IV) Subsidies: Subsidies on the other hand will not necessarily result in reduced emission rate. On the contrary through subsidies the number of the polluters may increase.
ECONOMIC IMPLICATIONS OF GREEN TAXES IN DIFFERENT COUNTRIES WHAT KIND OF GREEN TAXES DOES THE US IMPOSE?
No green taxes are virtually imposed by the US. In 1993 President Clinton proposed a BTU tax which would tax all kinds of fuel sources according to their heat content except for solar, geothermal and wind based sources. This proposal was never adopted. To reduce pollution two important standards imposed in US are:
1) (NSPS)Clean Air ActNew Source Performance Standards and
2) (CAFE)Corporate Average Fuel Economy. These are the standards for automobiles. Besides these some green taxes are imposed at federal level such as taxes on ozone depleting substances, fertilizers, pesticides, etc. At local levels some waste disposal charges are applied by the municipalities.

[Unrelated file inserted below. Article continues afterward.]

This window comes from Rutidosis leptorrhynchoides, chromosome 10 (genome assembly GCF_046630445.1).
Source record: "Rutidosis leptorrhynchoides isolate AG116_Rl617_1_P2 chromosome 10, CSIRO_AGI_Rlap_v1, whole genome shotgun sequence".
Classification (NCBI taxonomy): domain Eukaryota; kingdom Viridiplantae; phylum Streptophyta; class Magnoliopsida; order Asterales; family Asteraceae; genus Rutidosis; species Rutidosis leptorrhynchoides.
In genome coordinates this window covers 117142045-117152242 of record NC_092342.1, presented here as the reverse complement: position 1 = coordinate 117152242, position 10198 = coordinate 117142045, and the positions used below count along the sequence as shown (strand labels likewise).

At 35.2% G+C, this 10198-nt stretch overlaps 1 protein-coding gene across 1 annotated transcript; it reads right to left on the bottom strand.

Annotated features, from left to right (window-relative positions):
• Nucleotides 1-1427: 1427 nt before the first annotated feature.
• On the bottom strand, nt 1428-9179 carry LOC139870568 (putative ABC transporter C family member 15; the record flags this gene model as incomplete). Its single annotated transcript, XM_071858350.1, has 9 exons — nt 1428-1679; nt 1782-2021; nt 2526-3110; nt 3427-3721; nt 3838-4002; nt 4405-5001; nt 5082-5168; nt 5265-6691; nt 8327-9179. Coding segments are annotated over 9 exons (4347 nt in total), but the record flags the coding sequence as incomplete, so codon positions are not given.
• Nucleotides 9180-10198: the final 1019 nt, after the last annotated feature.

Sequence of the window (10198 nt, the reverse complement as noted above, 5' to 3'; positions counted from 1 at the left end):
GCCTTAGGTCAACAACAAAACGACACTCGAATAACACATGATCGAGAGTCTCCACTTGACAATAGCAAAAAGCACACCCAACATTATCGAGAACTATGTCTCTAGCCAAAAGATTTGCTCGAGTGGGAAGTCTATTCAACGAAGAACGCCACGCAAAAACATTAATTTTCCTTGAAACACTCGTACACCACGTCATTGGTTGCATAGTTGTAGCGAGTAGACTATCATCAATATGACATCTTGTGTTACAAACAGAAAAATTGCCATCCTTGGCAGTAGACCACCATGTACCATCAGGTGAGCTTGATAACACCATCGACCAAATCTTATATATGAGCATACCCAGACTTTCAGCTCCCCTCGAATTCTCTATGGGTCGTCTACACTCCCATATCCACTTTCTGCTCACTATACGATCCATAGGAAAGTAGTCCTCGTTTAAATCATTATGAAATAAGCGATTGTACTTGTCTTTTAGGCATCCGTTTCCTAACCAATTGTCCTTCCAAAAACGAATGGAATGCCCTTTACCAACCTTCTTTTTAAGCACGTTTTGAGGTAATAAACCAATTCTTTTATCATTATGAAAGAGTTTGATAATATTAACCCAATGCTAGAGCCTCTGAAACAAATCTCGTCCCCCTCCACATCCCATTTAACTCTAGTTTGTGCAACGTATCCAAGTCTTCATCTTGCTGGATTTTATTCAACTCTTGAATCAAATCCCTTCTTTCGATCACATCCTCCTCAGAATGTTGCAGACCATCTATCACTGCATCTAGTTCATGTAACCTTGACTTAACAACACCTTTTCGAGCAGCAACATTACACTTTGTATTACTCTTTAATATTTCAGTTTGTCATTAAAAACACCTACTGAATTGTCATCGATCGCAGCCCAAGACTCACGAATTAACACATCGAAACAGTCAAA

These taxes are either indirect or too low to affect the individual behaviors. Most of the economists don’t consider the current gas tax in the US as green tax since more than 80 % of the revenue generated through gasoline tax is used to subsidize road construction which in return causes more pollution.
Also the current federal gasoline tax imposed is considered to be so low that it doesn’t justify a green tax. (See Figure 1)* *(The Tax Policy Briefing BookTaxes and the Environment/Tax Policy CenterUrban Institute and Brookings Institution)
As also it can be seen below (Figure 2)* taxes on gasoline in the US make up much less of the total cost of fuel than in other countries. *(The Tax Policy Briefing BookTaxes and the Environment/Tax Policy CenterUrban Institute and Brookings Institution)
WHAT GREEN TAXES DO OECD & EUROPEAN UNION COUNTRIES IMPOSE?